Treatment involves smoking cessation, bronchodilation, and physical rehabilitation in a program similar to that designed for patients with smoking-related COPD. In addition, intravenous (IV) augmentation therapy with alpha1-antitrypsin benefits some patients. Alpha1-antitrypsin deficiency is also an unusual cause of hepatic cirrhosis in children and adults.

 

Hepatic Cirrhosis

Cirrhosis is a condition in which the liver slowly deteriorates and malfunctions due to chronic injury. Scar tissue replaces healthy liver tissue, partially blocking the flow of blood through the liver. Scarring also impairs the liver’s ability to control infections, remove bacteria and toxins from the blood, process nutrients, hormones, and drugs, make proteins that regulate blood clotting and produce bile to help absorb fats—including cholesterol—and fat-soluble vitamins.
A healthy liver is able to regenerate most of its own cells when they become damaged. With end-stage cirrhosis, the liver can no longer effectively replace damaged cells.

Cirrhosis has various causes; heavy alcohol consumption and chronic hepatitis C have been the most common causes of cirrhosis. Obesity is becoming a common cause of cirrhosis, either as the sole cause or in combination with alcohol, hepatitis C, or both. Many people with cirrhosis have more than one cause of liver damage. Cirrhosis is not caused by trauma to the liver or other acute, or short-term, causes of damage. Usually years of chronic injury are required to cause cirrhosis.

 

Icterus / Jaundice

Jaundice is a term that is used to describe a yellow coloured tinge to the skin, and a yellowing of the whites of the eyes. The body fluids of someone who is affected by jaundice can also become yellow in colour. The medical name for jaundice is icterus.
Jaundice is caused by the build up of bilirubin in the blood. Bilirubin is a yellow coloured substance that is produced when red blood cells are broken down.

Normally, the liver ‘picks up’ bilirubin and it is filtered by the kidneys before being excreted (passed out) of the body in urine. If there is something wrong with the liver, or the biliary system (which produces a waste substance called bile), an excess amount of bilirubin is produced.

 

Autoimmune Diseases
(Autoimmune hepatitis (AIH), Primary biliary cirrhosis (PBC), Primary sclerosing cholangitis (PSC))

Autoimmune diseases arise from an overactive immune response of the body against substances and tissues normally present in the body. In other words, the body really attacks its own cells the body’s immune system attacks liver cells. This immune response causes inflammation of the liver, also called hepatitis (AIH), the bile ducts in the liver to become inflamed and damaged and, ultimately, disappear (PBC) and damages and blocks bile ducts inside and outside the liver (PSC).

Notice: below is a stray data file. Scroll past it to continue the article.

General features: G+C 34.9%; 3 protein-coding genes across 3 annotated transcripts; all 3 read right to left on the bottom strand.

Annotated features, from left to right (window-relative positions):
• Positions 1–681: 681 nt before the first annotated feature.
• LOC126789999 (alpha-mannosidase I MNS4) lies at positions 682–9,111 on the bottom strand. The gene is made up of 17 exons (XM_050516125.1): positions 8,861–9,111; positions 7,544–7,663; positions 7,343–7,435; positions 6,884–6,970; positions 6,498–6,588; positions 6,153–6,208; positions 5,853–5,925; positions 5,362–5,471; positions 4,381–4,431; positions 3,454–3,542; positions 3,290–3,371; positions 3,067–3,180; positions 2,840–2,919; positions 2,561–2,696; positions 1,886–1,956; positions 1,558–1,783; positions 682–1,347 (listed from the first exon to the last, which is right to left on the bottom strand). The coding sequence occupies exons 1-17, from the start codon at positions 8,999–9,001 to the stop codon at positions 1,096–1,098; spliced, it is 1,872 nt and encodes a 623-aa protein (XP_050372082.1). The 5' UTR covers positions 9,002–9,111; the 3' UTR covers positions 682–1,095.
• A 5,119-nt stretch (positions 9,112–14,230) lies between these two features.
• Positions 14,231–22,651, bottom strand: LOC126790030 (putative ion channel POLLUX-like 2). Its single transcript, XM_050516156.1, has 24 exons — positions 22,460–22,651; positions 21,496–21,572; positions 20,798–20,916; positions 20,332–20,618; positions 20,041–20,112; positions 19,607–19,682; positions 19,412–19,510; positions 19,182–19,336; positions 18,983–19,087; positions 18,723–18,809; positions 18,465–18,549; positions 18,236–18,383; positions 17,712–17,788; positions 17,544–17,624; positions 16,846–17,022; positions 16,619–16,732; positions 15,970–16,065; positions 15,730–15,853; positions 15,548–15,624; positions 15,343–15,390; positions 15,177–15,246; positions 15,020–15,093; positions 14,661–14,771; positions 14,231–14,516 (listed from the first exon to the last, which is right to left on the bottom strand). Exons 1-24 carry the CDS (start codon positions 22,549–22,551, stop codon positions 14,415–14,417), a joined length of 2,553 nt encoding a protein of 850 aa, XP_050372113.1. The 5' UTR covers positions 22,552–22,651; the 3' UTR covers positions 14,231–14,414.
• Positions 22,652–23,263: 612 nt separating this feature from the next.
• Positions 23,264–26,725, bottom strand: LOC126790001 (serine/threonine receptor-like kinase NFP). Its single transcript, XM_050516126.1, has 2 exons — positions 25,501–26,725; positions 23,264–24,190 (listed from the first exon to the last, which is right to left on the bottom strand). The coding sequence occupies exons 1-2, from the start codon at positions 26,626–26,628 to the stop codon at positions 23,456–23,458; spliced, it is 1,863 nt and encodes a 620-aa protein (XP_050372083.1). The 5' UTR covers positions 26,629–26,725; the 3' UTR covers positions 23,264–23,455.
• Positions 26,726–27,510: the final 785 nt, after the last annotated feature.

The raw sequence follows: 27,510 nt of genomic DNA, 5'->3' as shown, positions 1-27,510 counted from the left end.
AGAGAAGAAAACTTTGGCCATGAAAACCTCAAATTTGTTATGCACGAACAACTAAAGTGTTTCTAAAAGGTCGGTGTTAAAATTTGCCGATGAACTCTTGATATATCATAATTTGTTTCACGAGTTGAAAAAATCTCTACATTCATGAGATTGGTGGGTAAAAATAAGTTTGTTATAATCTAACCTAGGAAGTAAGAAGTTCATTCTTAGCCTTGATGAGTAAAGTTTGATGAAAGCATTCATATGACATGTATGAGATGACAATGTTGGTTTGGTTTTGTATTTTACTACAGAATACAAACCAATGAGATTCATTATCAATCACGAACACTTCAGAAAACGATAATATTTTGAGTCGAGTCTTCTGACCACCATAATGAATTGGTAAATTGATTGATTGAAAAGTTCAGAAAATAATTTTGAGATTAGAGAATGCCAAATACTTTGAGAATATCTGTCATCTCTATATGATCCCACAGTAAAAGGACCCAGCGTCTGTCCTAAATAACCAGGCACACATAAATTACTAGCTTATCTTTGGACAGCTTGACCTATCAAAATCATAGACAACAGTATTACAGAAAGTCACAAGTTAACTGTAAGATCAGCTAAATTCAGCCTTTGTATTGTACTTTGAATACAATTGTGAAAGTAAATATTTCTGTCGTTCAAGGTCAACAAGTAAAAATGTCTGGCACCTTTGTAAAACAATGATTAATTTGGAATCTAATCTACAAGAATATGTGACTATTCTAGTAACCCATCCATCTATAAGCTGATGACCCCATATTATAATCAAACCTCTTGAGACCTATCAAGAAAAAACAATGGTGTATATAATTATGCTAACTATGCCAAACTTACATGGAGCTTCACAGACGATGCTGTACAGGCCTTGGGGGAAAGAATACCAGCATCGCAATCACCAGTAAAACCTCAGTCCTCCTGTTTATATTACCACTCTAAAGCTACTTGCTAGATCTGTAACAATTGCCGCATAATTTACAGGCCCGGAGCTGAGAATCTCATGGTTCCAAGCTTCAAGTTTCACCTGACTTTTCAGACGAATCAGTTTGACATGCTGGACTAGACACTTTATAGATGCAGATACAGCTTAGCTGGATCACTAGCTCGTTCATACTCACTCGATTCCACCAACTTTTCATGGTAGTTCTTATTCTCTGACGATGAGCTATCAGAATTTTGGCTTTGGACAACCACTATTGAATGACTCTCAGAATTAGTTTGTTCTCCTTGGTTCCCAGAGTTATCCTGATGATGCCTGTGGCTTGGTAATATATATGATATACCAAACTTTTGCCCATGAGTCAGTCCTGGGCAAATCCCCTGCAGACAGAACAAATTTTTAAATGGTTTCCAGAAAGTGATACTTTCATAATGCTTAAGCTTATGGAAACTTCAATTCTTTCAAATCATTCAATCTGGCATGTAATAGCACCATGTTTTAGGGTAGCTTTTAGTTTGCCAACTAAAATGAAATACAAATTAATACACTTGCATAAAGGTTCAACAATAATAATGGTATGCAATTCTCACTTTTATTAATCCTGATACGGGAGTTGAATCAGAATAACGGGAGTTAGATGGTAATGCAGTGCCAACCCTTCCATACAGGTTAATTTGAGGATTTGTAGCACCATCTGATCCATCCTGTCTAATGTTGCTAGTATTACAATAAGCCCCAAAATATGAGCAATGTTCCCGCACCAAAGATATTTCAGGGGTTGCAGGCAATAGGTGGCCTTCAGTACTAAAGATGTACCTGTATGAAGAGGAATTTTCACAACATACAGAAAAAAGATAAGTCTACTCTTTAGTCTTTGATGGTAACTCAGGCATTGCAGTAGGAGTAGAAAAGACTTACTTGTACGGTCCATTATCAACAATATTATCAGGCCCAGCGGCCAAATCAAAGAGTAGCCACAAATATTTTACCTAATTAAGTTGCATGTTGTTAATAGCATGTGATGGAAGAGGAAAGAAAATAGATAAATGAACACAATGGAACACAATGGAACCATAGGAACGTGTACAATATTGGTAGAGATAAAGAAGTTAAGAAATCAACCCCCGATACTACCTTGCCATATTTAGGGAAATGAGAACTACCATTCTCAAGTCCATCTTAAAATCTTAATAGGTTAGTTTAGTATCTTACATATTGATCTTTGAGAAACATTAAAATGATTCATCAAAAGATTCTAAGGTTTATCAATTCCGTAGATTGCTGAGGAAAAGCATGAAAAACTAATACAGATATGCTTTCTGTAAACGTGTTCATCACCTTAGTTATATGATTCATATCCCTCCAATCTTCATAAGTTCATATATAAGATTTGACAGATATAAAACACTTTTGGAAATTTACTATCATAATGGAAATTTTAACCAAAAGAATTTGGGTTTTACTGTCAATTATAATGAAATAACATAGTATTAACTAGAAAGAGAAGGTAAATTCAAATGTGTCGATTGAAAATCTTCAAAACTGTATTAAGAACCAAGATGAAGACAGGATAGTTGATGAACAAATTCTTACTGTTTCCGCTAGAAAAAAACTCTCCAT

Ascites

Ascites is an accumulation of fluid in the peritoneal cavity. Although most commonly due to cirrhosis and severe liver disease, its presence can portend other significant medical problems. Ascites is caused by high pressure in the blood vessels of the liver (portal hypertension) and low albumin levels. Diagnosis of the cause is usually with blood tests, an ultrasound scan of the abdomen and direct removal of the fluid by needle or paracentesis (which may also be therapeutic). Treatment may be with medication (diuretics), paracentesis or other treatments directed at the cause.

 

Hepatic Encephalopathy

It is a potentially-reversible neuropsychiatric abnormality in the setting of liver failure, whether chronic (as in cirrhosis), or acutely. It can be diagnosed only after exclusion of other neurological, psychiatric, infectious, and metabolic etiologies. Hepatic encephalopathy may occur suddenly in people who previously had no liver problems when damage occurs to the liver. More often, the condition is seen in people with chronic liver disease.
With severe liver impairment, toxic substances normally removed by the liver accumulate in the blood and impair the function of brain cells. If there is also portal hypertension, and subsequent bypassing of the liver filtration system of blood flowing in from the intestines, these toxic substances can travel directly to the brain, without being modified or purified. Signs can include impaired cognition, a flapping tremor (asterixis), and a decreased level of consciousness including coma (hepatic coma or coma hepaticum), cerebral edema, and, ultimately, death.

 

Liver cancer

Liver cancer (hepatocellular carcinoma) is a cancer arising from the liver. It is also known as primary liver cancer or hepatoma. The liver is made up of different cell types (for example, bile ducts, blood vessels, and fat-storing cells). However, liver cells (hepatocytes) make up 80% of the liver tissue. Thus, the majority of primary liver cancers (over 90 to 95%) arises from liver cells and is called hepatocellular cancer or carcinoma.
When patients or physicians speak of liver cancer, however, they are often referring to cancer that has spread to the liver, having originated in other organs (such as the colon, stomach, pancreas, breast, and lung). More specifically, this type of liver cancer is called metastatic liver disease (cancer) or secondary liver cancer.
The most common diseases associated with liver cancer are chronic viral hepatitis, alcoholism, and cirrhosis. Moreover, chronic viral hepatitis is common in alcoholism, and both viral hepatitis and alcoholism cause cirrhosis which usually precedes the development of cancer.

Liver cancer is a bad cancer. It has frequently spread beyond the liver by the time it is discovered, and only 5% of patients with liver cancer that has begun to cause symptoms survive even five years without treatment. The only hope for patients who are at risk for liver cancer is regular surveillance so that the cancers can be found early. Early cancers can be treated by surgical removal (resection), destruction of the individual tumors, or liver transplantation.

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Last update: 08/27/2019